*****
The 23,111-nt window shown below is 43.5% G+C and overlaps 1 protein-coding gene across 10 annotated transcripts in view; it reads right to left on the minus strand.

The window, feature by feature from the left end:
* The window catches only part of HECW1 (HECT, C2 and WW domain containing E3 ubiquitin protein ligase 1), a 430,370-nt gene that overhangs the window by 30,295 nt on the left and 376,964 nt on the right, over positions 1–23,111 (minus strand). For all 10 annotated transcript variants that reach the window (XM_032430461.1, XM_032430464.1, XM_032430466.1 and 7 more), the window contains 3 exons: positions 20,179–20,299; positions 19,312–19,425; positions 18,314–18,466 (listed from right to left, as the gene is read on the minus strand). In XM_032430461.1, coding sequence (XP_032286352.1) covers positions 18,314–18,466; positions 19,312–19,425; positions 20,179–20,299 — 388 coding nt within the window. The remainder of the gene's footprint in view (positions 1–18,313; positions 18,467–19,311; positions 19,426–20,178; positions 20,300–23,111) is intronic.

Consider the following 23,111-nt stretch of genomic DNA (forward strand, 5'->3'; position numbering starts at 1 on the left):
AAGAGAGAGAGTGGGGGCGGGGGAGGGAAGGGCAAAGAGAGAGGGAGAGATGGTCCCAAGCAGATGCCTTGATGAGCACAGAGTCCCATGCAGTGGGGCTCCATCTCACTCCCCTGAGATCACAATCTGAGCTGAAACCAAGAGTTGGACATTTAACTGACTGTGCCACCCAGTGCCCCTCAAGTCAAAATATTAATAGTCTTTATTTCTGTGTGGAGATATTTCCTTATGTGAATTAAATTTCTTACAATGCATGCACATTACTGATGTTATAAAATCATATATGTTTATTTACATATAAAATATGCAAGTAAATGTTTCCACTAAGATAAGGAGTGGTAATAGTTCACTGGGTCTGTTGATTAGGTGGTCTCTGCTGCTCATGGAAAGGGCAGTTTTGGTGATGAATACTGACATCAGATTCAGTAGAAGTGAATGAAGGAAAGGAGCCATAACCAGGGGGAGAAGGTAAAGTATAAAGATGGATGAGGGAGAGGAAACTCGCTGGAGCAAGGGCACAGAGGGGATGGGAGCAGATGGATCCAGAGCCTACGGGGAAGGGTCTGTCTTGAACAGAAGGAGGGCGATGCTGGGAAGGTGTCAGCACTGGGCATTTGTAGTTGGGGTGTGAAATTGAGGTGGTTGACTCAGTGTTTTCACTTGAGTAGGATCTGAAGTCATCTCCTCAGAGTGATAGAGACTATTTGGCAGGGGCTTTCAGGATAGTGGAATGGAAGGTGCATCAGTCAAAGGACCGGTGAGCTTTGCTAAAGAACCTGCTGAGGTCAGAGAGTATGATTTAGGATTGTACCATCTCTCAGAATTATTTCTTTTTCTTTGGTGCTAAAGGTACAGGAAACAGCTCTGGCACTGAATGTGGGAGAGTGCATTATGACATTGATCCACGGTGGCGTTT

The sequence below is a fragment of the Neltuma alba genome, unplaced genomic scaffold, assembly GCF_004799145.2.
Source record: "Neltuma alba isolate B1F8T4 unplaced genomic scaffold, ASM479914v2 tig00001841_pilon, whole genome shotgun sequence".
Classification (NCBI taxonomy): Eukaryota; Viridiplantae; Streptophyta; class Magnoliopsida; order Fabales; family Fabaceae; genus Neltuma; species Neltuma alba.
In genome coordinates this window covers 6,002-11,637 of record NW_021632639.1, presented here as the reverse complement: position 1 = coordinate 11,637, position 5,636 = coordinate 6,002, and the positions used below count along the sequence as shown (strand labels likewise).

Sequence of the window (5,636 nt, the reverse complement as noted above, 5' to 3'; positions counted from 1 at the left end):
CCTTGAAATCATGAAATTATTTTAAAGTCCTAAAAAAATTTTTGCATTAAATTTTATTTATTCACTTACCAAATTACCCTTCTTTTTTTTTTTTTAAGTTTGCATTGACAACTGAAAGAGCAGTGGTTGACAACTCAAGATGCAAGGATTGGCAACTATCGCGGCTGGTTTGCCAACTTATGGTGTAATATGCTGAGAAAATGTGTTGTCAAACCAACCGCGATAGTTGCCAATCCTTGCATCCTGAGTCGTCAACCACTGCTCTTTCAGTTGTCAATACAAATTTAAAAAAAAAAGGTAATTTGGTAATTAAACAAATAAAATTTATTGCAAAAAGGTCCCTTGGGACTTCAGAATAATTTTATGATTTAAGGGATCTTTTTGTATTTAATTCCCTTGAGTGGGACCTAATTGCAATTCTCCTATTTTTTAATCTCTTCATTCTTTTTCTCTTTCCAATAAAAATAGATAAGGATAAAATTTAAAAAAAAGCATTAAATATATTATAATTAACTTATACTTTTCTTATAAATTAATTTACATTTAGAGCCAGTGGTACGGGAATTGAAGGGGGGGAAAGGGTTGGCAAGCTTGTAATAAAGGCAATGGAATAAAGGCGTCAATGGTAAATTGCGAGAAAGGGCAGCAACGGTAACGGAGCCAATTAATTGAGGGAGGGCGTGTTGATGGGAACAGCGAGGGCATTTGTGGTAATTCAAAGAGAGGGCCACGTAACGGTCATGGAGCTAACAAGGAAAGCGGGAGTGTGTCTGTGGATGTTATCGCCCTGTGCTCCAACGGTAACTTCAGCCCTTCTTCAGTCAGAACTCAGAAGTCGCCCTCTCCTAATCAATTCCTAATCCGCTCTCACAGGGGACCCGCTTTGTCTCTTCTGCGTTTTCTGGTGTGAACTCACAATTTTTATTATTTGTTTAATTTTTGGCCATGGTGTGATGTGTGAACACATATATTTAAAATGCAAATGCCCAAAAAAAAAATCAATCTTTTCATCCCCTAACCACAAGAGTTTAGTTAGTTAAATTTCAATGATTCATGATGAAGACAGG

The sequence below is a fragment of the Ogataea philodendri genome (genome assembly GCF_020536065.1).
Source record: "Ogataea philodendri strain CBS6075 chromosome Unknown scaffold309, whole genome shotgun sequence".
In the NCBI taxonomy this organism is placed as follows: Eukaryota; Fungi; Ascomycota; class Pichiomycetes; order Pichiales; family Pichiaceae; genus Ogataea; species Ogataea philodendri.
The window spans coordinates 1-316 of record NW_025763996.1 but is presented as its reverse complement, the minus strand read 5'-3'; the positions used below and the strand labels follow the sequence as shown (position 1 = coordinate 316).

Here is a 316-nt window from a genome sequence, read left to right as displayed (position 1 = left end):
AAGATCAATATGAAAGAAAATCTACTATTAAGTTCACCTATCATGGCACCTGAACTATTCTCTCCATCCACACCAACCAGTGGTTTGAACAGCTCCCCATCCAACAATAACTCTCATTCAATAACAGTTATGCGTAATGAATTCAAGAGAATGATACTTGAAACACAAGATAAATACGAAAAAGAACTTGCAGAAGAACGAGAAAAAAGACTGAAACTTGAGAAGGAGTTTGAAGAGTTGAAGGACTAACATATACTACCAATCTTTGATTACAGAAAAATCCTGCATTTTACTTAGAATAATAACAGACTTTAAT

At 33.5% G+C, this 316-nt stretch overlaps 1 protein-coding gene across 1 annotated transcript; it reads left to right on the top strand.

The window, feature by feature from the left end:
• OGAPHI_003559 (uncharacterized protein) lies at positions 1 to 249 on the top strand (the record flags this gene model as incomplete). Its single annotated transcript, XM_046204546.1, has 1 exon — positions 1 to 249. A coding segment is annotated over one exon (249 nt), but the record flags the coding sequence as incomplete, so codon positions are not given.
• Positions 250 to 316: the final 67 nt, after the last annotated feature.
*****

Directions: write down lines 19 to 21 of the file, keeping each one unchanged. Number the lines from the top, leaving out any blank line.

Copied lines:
The window, feature by feature from the left end:
• OGAPHI_003559 (uncharacterized protein) lies at positions 1 to 249 on the top strand (the record flags this gene model as incomplete). Its single annotated transcript, XM_046204546.1, has 1 exon — positions 1 to 249. A coding segment is annotated over one exon (249 nt), but the record flags the coding sequence as incomplete, so codon positions are not given.
• Positions 250 to 316: the final 67 nt, after the last annotated feature.